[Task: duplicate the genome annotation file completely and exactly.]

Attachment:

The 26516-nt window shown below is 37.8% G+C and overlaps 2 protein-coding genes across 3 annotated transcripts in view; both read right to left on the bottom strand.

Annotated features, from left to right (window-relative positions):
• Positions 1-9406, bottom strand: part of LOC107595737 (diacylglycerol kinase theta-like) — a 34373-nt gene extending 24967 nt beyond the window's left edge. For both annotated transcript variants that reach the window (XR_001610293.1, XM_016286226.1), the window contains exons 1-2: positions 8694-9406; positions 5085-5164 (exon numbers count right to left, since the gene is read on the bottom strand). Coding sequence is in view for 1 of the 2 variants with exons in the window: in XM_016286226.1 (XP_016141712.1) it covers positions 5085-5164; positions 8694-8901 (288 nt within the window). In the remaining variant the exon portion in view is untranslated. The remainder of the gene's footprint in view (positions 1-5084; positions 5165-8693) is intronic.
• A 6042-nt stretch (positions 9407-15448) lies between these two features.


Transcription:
The 26516-nt window shown below is 37.8% G+C and overlaps 2 protein-coding genes across 3 annotated transcripts in view; both read right to left on the bottom strand.

Annotated features, from left to right (window-relative positions):
• Positions 1-9406, bottom strand: part of LOC107595737 (diacylglycerol kinase theta-like) — a 34373-nt gene extending 24967 nt beyond the window's left edge. For both annotated transcript variants that reach the window (XR_001610293.1, XM_016286226.1), the window contains exons 1-2: positions 8694-9406; positions 5085-5164 (exon numbers count right to left, since the gene is read on the bottom strand). Coding sequence is in view for 1 of the 2 variants with exons in the window: in XM_016286226.1 (XP_016141712.1) it covers positions 5085-5164; positions 8694-8901 (288 nt within the window). In the remaining variant the exon portion in view is untranslated. The remainder of the gene's footprint in view (positions 1-5084; positions 5165-8693) is intronic.
• A 6042-nt stretch (positions 9407-15448) lies between these two features.